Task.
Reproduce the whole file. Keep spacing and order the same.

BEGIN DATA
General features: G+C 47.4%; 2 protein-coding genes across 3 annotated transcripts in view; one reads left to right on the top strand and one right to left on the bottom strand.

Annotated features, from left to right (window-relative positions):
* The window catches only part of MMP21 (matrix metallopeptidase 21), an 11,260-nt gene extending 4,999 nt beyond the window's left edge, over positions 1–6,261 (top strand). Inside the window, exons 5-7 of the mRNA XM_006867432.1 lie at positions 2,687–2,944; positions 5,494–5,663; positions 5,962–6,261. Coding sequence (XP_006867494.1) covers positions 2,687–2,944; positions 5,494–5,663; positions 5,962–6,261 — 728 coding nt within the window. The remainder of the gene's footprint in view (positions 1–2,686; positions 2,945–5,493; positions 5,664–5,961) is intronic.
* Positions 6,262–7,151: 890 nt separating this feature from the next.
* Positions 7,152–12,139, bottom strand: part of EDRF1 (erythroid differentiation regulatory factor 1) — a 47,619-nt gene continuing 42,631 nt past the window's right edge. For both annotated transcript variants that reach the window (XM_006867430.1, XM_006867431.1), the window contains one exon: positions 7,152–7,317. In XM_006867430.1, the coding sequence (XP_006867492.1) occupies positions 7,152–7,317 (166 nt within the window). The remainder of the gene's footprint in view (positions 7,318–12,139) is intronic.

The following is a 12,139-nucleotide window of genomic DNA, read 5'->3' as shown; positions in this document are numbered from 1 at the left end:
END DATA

General features: G+C 47.4%; 2 protein-coding genes across 3 annotated transcripts in view; one reads left to right on the top strand and one right to left on the bottom strand.

Annotated features, from left to right (window-relative positions):
* The window catches only part of MMP21 (matrix metallopeptidase 21), an 11,260-nt gene extending 4,999 nt beyond the window's left edge, over positions 1–6,261 (top strand). Inside the window, exons 5-7 of the mRNA XM_006867432.1 lie at positions 2,687–2,944; positions 5,494–5,663; positions 5,962–6,261. Coding sequence (XP_006867494.1) covers positions 2,687–2,944; positions 5,494–5,663; positions 5,962–6,261 — 728 coding nt within the window. The remainder of the gene's footprint in view (positions 1–2,686; positions 2,945–5,493; positions 5,664–5,961) is intronic.
* Positions 6,262–7,151: 890 nt separating this feature from the next.
* Positions 7,152–12,139, bottom strand: part of EDRF1 (erythroid differentiation regulatory factor 1) — a 47,619-nt gene continuing 42,631 nt past the window's right edge. For both annotated transcript variants that reach the window (XM_006867430.1, XM_006867431.1), the window contains one exon: positions 7,152–7,317. In XM_006867430.1, the coding sequence (XP_006867492.1) occupies positions 7,152–7,317 (166 nt within the window). The remainder of the gene's footprint in view (positions 7,318–12,139) is intronic.

The following is a 12,139-nucleotide window of genomic DNA, read 5'->3' as shown; positions in this document are numbered from 1 at the left end: